There is, however, a potential antidote to the negative symptoms of the theory boy. It’s by no means a quick fix, rather, it would require a complete overhaul of how we are taught to intellectualise in the Western male tradition (unlikely), but just learning about it just might relieve you slightly. Eve Sedgwick dissects a particularly helpful dichotomy in her essay, ‘Paranoid Reading and Reparative Reading, or, You’re So Paranoid, You Probably Think This Essay Is About You.’ According to Sedgwick, critical theory has often relied on what Ricoeur called a ‘hermeneutics of suspicion.’ This just means that theorists are concerned with being right by defining the way things are without any wiggle room, squashing all potential counterpoints. Think of Freud insisting that his theories create a framework for the operation of pretty much all social relations – that’s a hermeneutics of suspicion. These theory boys, trying to replicate their theory boy forefathers, seek universality and totality in their definitions. Sedgwick calls this ‘strong’ theory, but ironically it’s not actually strong: it doesn’t leave room for the contingencies that academic analysis should value.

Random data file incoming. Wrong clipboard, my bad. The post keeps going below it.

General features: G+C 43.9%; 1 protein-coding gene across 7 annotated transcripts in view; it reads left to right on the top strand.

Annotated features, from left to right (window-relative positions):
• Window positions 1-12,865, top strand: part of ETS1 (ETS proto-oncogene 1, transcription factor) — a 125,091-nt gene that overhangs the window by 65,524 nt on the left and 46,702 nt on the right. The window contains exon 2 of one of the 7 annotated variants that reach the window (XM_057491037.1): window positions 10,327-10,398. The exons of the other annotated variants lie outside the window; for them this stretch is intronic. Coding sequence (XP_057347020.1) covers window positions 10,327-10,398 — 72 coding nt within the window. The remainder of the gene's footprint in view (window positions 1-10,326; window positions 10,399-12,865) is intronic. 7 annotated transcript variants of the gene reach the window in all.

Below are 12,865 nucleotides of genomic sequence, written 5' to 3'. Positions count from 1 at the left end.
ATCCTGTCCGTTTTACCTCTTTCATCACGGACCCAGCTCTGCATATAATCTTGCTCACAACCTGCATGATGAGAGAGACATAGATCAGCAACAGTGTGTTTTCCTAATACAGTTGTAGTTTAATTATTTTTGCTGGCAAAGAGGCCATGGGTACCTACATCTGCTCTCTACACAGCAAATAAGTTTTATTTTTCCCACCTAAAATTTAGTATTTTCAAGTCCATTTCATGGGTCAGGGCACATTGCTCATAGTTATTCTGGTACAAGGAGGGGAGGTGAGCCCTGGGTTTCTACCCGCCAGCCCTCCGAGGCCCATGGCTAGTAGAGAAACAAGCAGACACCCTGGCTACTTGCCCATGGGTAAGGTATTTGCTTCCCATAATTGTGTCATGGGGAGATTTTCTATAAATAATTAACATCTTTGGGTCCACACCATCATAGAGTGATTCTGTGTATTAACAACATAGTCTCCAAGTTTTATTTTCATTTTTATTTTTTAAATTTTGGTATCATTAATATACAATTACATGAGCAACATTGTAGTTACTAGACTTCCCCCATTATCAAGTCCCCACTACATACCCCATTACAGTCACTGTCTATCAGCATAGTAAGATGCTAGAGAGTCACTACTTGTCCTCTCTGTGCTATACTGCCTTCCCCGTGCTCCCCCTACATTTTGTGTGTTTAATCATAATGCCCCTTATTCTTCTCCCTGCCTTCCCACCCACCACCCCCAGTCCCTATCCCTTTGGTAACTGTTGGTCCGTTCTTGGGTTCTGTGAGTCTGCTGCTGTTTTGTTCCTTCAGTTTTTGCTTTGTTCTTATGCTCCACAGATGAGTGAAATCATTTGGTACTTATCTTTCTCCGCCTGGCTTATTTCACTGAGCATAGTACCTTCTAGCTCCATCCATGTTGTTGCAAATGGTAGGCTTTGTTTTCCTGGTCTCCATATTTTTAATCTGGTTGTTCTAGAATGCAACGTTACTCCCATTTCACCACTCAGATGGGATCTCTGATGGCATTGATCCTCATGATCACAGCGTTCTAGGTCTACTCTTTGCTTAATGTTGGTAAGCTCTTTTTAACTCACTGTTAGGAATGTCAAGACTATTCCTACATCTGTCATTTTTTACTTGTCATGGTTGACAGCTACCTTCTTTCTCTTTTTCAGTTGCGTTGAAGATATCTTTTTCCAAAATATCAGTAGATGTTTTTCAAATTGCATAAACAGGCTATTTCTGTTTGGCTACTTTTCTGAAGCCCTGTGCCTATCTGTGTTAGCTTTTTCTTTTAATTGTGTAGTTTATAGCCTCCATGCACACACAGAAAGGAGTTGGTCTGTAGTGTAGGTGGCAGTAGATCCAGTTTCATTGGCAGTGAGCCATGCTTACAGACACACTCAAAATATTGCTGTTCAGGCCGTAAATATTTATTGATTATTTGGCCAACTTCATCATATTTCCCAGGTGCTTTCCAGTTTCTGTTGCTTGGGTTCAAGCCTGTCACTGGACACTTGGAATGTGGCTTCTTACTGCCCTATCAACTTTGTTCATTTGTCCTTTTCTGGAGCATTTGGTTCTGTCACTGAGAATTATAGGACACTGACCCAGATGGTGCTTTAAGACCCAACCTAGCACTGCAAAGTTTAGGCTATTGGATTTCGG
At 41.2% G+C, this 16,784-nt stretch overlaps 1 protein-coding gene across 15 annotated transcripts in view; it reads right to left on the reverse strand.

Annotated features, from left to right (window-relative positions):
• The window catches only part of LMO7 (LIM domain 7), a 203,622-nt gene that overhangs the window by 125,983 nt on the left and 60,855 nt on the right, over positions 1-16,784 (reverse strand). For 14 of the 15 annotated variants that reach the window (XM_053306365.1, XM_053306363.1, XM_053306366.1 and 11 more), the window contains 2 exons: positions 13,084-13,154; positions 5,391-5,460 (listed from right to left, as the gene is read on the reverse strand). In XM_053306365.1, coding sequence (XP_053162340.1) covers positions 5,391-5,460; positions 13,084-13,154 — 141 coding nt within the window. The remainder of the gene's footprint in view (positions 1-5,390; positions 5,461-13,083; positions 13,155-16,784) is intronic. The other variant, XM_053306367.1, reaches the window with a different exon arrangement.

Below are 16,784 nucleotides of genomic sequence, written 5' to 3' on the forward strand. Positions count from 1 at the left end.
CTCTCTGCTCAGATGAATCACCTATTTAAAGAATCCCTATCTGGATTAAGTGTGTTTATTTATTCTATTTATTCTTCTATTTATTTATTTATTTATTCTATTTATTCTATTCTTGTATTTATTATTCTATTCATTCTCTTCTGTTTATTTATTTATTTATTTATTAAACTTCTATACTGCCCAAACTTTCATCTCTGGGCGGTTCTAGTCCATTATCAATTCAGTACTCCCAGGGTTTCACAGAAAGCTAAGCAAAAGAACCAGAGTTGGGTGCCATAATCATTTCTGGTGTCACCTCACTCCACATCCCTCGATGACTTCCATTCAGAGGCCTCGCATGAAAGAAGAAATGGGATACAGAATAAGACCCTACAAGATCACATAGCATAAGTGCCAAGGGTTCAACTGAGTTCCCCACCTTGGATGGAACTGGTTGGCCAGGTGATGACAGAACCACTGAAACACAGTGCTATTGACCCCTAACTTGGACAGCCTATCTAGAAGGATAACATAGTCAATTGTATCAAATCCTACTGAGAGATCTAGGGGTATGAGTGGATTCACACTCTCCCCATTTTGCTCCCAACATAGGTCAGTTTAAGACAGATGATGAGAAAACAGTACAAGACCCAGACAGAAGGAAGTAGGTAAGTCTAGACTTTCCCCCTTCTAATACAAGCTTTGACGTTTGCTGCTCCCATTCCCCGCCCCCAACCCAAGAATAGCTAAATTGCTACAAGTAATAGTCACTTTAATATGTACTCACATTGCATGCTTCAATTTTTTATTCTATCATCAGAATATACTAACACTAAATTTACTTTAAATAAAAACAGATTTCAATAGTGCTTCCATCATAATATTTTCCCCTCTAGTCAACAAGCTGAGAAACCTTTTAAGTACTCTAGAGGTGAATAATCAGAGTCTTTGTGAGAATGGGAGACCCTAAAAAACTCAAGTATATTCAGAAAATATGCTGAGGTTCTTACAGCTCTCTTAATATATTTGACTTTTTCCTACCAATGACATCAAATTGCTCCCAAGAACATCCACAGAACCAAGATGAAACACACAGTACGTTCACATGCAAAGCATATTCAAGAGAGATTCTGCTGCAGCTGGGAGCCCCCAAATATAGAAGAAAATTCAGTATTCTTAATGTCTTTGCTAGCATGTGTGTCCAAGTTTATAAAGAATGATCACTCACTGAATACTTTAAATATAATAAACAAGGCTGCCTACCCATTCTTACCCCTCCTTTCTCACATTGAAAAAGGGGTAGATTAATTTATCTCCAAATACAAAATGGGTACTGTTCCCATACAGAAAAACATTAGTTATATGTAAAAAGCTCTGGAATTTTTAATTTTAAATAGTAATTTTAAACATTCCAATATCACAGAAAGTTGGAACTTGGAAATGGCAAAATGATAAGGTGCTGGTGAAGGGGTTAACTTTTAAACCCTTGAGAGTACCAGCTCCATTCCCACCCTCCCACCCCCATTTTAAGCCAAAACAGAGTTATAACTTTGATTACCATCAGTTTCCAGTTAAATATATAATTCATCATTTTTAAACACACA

The opposite of this (and, maybe, our solution) is weak theory, which I prefer to call ‘soft’ theory, because it can be powerful. Weak theories can be described as ‘situated knowledges,’ in that they preserve nuance, which would otherwise be trampled and crushed by strong theory. Strong theory tries to be universal, but weak theory realizes that is an impossibility and instead focuses on local observations rather than all-encompassing proclamations. Strong theory seems to be much easier: it’s easier to strongly argue for the subjugation of bodies under matrices of power than it is to propose alternative solutions – yet the theory boy thinks he’s quite clever for bringing up Foucault for the hundredth time. If soft theory were valued, the woman who describes her lived experience in relation to a topic would not be scoffed at by the man who only speaks in abstractions.